I didn’t believe I was going to write last night. The moment I came home I ran out again, because I had . . . things. You know, I’m working on things, and I had to go out. So here, a week before Christmas, I’m out in rush hour traffic doing . . . things.
Of course one of the interstates here was messed up because somewhere there was an accident, and when there’s an accident here, it’s almost impossible to squeeze by because the roads are so narrow. So I went to get something to eat, and by the time that was over I was able to make my way home by taking the long way. Even the long way at The Burg isn’t that long, because this isn’t that big of a place. Made it home, did something to my thing, and there I was, seven o’clock, and I’m tired.
But writing was needed.
And so I wrote. And wrote. I got Annie off her broom and Kerry on his, and after a few wobbles he was able to start out on his paces. Now all I need is to finish the last scene–which isn’t going to be anywhere near as long as I originally imagined it, ’cause I’ve edited it in my head–and then it’s time to bring my little witch on stage and have her tell the kids if you’re using a wand to do magic, you’re a bit of a loser. No, really: she does. Tough crowd, I’m telling you.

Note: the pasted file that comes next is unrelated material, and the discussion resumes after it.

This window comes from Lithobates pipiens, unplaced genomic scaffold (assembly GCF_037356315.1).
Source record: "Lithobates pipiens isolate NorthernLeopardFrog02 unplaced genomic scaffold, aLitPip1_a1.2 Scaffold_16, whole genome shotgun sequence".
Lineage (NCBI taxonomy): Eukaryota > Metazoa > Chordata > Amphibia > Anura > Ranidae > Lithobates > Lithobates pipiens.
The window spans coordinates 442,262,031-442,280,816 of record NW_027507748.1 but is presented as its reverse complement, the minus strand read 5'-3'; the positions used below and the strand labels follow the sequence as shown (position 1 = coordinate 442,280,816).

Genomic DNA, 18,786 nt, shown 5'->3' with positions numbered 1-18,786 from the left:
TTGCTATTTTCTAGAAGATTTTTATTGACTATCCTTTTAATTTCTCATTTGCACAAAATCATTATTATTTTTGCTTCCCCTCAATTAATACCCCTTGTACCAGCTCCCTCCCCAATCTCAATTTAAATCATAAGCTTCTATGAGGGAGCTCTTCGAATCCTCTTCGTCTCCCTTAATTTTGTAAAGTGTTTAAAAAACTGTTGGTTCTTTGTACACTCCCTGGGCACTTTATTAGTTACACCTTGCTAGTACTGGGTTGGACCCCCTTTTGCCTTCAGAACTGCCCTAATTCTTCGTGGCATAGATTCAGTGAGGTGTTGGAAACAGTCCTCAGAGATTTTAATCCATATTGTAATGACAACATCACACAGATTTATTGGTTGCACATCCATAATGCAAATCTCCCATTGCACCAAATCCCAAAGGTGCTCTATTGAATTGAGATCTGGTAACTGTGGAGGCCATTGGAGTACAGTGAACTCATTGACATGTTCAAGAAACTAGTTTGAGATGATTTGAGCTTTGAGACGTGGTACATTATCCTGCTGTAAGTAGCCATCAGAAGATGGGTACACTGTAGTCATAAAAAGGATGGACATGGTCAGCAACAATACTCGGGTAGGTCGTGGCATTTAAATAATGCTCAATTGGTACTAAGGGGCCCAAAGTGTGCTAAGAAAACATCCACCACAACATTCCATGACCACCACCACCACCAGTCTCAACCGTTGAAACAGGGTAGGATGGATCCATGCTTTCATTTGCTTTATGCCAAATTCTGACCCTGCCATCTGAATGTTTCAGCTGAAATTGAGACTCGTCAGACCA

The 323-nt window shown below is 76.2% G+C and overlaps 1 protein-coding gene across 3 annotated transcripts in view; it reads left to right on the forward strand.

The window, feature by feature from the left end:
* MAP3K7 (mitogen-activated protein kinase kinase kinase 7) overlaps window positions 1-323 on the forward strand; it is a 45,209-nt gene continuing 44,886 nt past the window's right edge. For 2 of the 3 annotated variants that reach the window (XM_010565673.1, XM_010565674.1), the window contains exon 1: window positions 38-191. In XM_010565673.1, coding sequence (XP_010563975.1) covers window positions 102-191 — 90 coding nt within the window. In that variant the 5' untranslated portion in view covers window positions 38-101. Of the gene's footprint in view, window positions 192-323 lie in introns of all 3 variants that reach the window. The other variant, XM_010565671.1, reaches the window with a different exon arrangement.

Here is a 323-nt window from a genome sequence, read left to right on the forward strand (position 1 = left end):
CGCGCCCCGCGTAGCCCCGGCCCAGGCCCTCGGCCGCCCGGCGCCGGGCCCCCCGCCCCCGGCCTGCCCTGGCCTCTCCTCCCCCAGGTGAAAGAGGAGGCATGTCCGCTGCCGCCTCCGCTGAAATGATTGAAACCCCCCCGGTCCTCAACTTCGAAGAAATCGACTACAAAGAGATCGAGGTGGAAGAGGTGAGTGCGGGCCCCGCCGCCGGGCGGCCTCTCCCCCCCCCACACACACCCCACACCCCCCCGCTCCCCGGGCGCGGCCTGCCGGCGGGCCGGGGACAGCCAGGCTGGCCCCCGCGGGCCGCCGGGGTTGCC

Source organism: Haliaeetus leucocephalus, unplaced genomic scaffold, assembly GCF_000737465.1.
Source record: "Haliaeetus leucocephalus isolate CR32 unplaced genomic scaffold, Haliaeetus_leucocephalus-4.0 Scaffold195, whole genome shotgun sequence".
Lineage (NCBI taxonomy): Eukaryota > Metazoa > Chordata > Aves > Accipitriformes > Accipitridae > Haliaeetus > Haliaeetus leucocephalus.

The scene I finished last night is the longest I’ve written for the book. I was just short of six thousand words, and so far the scenes at the Flight School have run nine thousand. By the time I finish the last scene I’ll have ten thousand easy for just learning to fly, and the first day of the first week is over. Then it’s Tuesday with Wednesday, and later some astronomy. As for now, however, I have my kids flying–well, hovering in a hangar, going through basic control, and the next scene . . . yeah, into the storm to get your wings.
The thing that surprised me the most is I wrote nearly sixteen hundred words. That’s something I haven’t done in a bit, not since NaNo. But when I got to where I thought I should stop, I didn’t want to stop. I needed to finish, so I keep going until I reached the end. Pure and simple.
My Tuesday writing for my Tuesday classes may just inch me over eighty thousand words. If not, it’ll get me close. It’s easy to see right now that I’ll cruse through ninety thousand before this “week of school” is over, and by the time I have my kids resting on the shores of Lake Lovecraft, looking up into the warm September sky, I’ll be over one hundred thousand words for a story for the first time in about twenty years.
All that’s left after that point is to keep going and write more.
It’s not like I don’t have anything to say.